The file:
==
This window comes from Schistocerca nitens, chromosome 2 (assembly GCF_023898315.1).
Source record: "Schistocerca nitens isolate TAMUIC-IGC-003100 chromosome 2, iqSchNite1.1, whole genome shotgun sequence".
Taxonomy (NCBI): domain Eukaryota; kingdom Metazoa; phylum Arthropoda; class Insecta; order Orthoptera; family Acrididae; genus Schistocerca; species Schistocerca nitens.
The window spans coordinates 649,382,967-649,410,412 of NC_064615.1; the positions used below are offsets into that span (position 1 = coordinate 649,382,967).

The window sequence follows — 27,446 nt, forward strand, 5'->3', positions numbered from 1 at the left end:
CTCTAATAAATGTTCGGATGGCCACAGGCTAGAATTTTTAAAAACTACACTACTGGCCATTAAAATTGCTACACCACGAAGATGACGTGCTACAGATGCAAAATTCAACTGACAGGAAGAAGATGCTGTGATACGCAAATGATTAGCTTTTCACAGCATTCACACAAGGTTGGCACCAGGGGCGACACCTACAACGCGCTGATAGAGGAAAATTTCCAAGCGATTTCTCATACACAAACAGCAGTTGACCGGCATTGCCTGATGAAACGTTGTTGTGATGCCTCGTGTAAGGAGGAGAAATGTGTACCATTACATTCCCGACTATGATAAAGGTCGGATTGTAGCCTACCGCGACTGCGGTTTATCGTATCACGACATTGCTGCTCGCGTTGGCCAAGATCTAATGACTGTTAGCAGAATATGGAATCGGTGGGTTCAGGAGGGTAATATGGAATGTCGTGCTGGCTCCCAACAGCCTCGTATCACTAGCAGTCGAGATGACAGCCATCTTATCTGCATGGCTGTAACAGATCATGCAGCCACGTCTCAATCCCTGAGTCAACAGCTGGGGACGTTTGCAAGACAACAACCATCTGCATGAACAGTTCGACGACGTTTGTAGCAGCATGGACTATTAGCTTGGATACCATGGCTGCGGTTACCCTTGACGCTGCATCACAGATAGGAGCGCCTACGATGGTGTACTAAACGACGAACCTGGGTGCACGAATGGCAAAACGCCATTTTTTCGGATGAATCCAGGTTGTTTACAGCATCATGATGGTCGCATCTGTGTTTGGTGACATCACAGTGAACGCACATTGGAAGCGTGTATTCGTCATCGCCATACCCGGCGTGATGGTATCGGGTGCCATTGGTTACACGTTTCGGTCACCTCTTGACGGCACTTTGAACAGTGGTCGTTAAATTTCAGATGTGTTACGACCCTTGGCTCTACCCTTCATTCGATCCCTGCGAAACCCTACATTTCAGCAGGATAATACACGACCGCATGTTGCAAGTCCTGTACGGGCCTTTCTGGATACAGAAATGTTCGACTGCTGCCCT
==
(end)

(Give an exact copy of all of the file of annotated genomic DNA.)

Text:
This window comes from Schistocerca nitens, chromosome 2 (assembly GCF_023898315.1).
Source record: "Schistocerca nitens isolate TAMUIC-IGC-003100 chromosome 2, iqSchNite1.1, whole genome shotgun sequence".
Taxonomy (NCBI): domain Eukaryota; kingdom Metazoa; phylum Arthropoda; class Insecta; order Orthoptera; family Acrididae; genus Schistocerca; species Schistocerca nitens.
The window spans coordinates 649,382,967-649,410,412 of NC_064615.1; the positions used below are offsets into that span (position 1 = coordinate 649,382,967).

The window sequence follows — 27,446 nt, forward strand, 5'->3', positions numbered from 1 at the left end:
CTCTAATAAATGTTCGGATGGCCACAGGCTAGAATTTTTAAAAACTACACTACTGGCCATTAAAATTGCTACACCACGAAGATGACGTGCTACAGATGCAAAATTCAACTGACAGGAAGAAGATGCTGTGATACGCAAATGATTAGCTTTTCACAGCATTCACACAAGGTTGGCACCAGGGGCGACACCTACAACGCGCTGATAGAGGAAAATTTCCAAGCGATTTCTCATACACAAACAGCAGTTGACCGGCATTGCCTGATGAAACGTTGTTGTGATGCCTCGTGTAAGGAGGAGAAATGTGTACCATTACATTCCCGACTATGATAAAGGTCGGATTGTAGCCTACCGCGACTGCGGTTTATCGTATCACGACATTGCTGCTCGCGTTGGCCAAGATCTAATGACTGTTAGCAGAATATGGAATCGGTGGGTTCAGGAGGGTAATATGGAATGTCGTGCTGGCTCCCAACAGCCTCGTATCACTAGCAGTCGAGATGACAGCCATCTTATCTGCATGGCTGTAACAGATCATGCAGCCACGTCTCAATCCCTGAGTCAACAGCTGGGGACGTTTGCAAGACAACAACCATCTGCATGAACAGTTCGACGACGTTTGTAGCAGCATGGACTATTAGCTTGGATACCATGGCTGCGGTTACCCTTGACGCTGCATCACAGATAGGAGCGCCTACGATGGTGTACTAAACGACGAACCTGGGTGCACGAATGGCAAAACGCCATTTTTTCGGATGAATCCAGGTTGTTTACAGCATCATGATGGTCGCATCTGTGTTTGGTGACATCACAGTGAACGCACATTGGAAGCGTGTATTCGTCATCGCCATACCCGGCGTGATGGTATCGGGTGCCATTGGTTACACGTTTCGGTCACCTCTTGACGGCACTTTGAACAGTGGTCGTTAAATTTCAGATGTGTTACGACCCTTGGCTCTACCCTTCATTCGATCCCTGCGAAACCCTACATTTCAGCAGGATAATACACGACCGCATGTTGCAAGTCCTGTACGGGCCTTTCTGGATACAGAAATGTTCGACTGCTGCCCT